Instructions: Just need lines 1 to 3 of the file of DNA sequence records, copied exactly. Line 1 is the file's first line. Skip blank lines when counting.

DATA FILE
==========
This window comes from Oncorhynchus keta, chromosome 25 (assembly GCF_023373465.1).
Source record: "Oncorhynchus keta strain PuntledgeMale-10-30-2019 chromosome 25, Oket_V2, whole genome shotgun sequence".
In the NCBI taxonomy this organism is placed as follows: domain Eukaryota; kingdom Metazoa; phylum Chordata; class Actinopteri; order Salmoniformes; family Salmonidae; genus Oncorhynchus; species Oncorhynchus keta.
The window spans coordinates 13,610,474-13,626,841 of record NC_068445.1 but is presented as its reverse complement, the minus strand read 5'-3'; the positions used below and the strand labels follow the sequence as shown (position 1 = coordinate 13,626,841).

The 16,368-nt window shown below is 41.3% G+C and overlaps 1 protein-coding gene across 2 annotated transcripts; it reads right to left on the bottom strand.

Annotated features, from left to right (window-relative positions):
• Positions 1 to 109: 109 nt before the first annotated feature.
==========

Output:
This window comes from Oncorhynchus keta, chromosome 25 (assembly GCF_023373465.1).
Source record: "Oncorhynchus keta strain PuntledgeMale-10-30-2019 chromosome 25, Oket_V2, whole genome shotgun sequence".
In the NCBI taxonomy this organism is placed as follows: domain Eukaryota; kingdom Metazoa; phylum Chordata; class Actinopteri; order Salmoniformes; family Salmonidae; genus Oncorhynchus; species Oncorhynchus keta.